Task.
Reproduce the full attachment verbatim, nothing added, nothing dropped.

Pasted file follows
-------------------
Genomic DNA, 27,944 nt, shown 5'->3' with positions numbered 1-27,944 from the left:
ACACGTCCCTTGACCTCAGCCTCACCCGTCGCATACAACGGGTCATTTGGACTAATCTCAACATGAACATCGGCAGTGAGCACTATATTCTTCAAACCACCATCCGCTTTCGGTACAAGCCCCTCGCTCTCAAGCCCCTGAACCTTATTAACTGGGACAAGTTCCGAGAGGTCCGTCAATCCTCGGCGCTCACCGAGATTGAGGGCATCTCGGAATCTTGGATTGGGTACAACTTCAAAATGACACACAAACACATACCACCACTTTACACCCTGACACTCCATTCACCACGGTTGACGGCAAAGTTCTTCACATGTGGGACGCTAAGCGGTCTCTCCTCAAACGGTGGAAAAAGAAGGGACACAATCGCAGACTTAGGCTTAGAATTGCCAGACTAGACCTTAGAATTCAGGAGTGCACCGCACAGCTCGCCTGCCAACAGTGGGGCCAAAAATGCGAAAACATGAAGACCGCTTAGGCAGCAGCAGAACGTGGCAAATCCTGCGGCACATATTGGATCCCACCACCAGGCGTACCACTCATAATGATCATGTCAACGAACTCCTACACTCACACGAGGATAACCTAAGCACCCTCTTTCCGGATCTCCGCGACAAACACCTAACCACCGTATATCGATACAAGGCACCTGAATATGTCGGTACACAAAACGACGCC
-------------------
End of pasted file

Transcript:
Genomic DNA, 27,944 nt, shown 5'->3' with positions numbered 1-27,944 from the left:
ACACGTCCCTTGACCTCAGCCTCACCCGTCGCATACAACGGGTCATTTGGACTAATCTCAACATGAACATCGGCAGTGAGCACTATATTCTTCAAACCACCATCCGCTTTCGGTACAAGCCCCTCGCTCTCAAGCCCCTGAACCTTATTAACTGGGACAAGTTCCGAGAGGTCCGTCAATCCTCGGCGCTCACCGAGATTGAGGGCATCTCGGAATCTTGGATTGGGTACAACTTCAAAATGACACACAAACACATACCACCACTTTACACCCTGACACTCCATTCACCACGGTTGACGGCAAAGTTCTTCACATGTGGGACGCTAAGCGGTCTCTCCTCAAACGGTGGAAAAAGAAGGGACACAATCGCAGACTTAGGCTTAGAATTGCCAGACTAGACCTTAGAATTCAGGAGTGCACCGCACAGCTCGCCTGCCAACAGTGGGGCCAAAAATGCGAAAACATGAAGACCGCTTAGGCAGCAGCAGAACGTGGCAAATCCTGCGGCACATATTGGATCCCACCACCAGGCGTACCACTCATAATGATCATGTCAACGAACTCCTACACTCACACGAGGATAACCTAAGCACCCTCTTTCCGGATCTCCGCGACAAACACCTAACCACCGTATATCGATACAAGGCACCTGAATATGTCGGTACACAAAACGACGCC